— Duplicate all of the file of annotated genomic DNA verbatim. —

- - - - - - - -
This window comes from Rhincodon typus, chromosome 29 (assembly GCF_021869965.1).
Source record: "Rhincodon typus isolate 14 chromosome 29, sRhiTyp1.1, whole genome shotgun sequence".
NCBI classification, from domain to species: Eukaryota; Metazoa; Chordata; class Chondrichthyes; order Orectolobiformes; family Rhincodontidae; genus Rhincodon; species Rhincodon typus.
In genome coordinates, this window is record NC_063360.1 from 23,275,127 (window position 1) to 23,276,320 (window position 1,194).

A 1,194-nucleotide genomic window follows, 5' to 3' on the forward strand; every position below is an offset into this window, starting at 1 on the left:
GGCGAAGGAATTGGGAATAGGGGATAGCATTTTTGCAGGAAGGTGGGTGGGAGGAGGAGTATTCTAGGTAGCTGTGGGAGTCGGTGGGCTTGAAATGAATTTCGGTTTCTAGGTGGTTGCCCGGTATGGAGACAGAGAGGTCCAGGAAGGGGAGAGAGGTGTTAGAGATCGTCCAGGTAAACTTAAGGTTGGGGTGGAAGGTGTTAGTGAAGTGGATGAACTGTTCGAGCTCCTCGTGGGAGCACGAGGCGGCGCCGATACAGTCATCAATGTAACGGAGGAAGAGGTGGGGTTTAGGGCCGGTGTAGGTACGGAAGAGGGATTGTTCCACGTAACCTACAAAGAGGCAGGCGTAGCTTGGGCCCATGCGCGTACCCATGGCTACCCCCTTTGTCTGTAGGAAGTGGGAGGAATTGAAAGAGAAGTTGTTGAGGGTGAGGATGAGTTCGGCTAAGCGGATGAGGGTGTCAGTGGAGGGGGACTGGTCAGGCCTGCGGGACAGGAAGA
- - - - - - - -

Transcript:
This window comes from Rhincodon typus, chromosome 29 (assembly GCF_021869965.1).
Source record: "Rhincodon typus isolate 14 chromosome 29, sRhiTyp1.1, whole genome shotgun sequence".
NCBI classification, from domain to species: Eukaryota; Metazoa; Chordata; class Chondrichthyes; order Orectolobiformes; family Rhincodontidae; genus Rhincodon; species Rhincodon typus.
In genome coordinates, this window is record NC_063360.1 from 23,275,127 (window position 1) to 23,276,320 (window position 1,194).

A 1,194-nucleotide genomic window follows, 5' to 3' on the forward strand; every position below is an offset into this window, starting at 1 on the left:
GGCGAAGGAATTGGGAATAGGGGATAGCATTTTTGCAGGAAGGTGGGTGGGAGGAGGAGTATTCTAGGTAGCTGTGGGAGTCGGTGGGCTTGAAATGAATTTCGGTTTCTAGGTGGTTGCCCGGTATGGAGACAGAGAGGTCCAGGAAGGGGAGAGAGGTGTTAGAGATCGTCCAGGTAAACTTAAGGTTGGGGTGGAAGGTGTTAGTGAAGTGGATGAACTGTTCGAGCTCCTCGTGGGAGCACGAGGCGGCGCCGATACAGTCATCAATGTAACGGAGGAAGAGGTGGGGTTTAGGGCCGGTGTAGGTACGGAAGAGGGATTGTTCCACGTAACCTACAAAGAGGCAGGCGTAGCTTGGGCCCATGCGCGTACCCATGGCTACCCCCTTTGTCTGTAGGAAGTGGGAGGAATTGAAAGAGAAGTTGTTGAGGGTGAGGATGAGTTCGGCTAAGCGGATGAGGGTGTCAGTGGAGGGGGACTGGTCAGGCCTGCGGGACAGGAAGA